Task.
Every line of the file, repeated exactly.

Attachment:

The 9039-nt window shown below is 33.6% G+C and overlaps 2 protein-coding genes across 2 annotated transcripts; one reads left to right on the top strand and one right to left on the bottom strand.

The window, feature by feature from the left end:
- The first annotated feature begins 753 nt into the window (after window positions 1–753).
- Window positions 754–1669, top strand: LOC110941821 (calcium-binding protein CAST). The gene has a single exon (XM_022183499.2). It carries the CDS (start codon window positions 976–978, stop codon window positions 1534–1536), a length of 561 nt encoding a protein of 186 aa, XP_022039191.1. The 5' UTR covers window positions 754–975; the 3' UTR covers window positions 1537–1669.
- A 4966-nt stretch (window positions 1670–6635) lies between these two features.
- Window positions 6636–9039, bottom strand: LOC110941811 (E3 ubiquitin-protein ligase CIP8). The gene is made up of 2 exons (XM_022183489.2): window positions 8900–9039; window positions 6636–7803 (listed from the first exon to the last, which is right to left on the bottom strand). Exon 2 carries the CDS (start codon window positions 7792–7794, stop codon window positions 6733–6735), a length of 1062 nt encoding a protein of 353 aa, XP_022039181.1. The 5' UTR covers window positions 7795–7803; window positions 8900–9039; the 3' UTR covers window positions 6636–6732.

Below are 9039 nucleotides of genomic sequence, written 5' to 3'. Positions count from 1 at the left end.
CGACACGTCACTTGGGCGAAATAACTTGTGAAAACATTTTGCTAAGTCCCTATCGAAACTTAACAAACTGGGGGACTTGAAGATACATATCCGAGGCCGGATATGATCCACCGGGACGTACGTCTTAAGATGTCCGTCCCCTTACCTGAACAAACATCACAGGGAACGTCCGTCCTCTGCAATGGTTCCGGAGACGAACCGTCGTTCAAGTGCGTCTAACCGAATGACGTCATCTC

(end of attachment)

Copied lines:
The 9039-nt window shown below is 33.6% G+C and overlaps 2 protein-coding genes across 2 annotated transcripts; one reads left to right on the top strand and one right to left on the bottom strand.

The window, feature by feature from the left end:
- The first annotated feature begins 753 nt into the window (after window positions 1–753).
- Window positions 754–1669, top strand: LOC110941821 (calcium-binding protein CAST). The gene has a single exon (XM_022183499.2). It carries the CDS (start codon window positions 976–978, stop codon window positions 1534–1536), a length of 561 nt encoding a protein of 186 aa, XP_022039191.1. The 5' UTR covers window positions 754–975; the 3' UTR covers window positions 1537–1669.
- A 4966-nt stretch (window positions 1670–6635) lies between these two features.
- Window positions 6636–9039, bottom strand: LOC110941811 (E3 ubiquitin-protein ligase CIP8). The gene is made up of 2 exons (XM_022183489.2): window positions 8900–9039; window positions 6636–7803 (listed from the first exon to the last, which is right to left on the bottom strand). Exon 2 carries the CDS (start codon window positions 7792–7794, stop codon window positions 6733–6735), a length of 1062 nt encoding a protein of 353 aa, XP_022039181.1. The 5' UTR covers window positions 7795–7803; window positions 8900–9039; the 3' UTR covers window positions 6636–6732.

Below are 9039 nucleotides of genomic sequence, written 5' to 3'. Positions count from 1 at the left end.
CGACACGTCACTTGGGCGAAATAACTTGTGAAAACATTTTGCTAAGTCCCTATCGAAACTTAACAAACTGGGGGACTTGAAGATACATATCCGAGGCCGGATATGATCCACCGGGACGTACGTCTTAAGATGTCCGTCCCCTTACCTGAACAAACATCACAGGGAACGTCCGTCCTCTGCAATGGTTCCGGAGACGAACCGTCGTTCAAGTGCGTCTAACCGAATGACGTCATCTC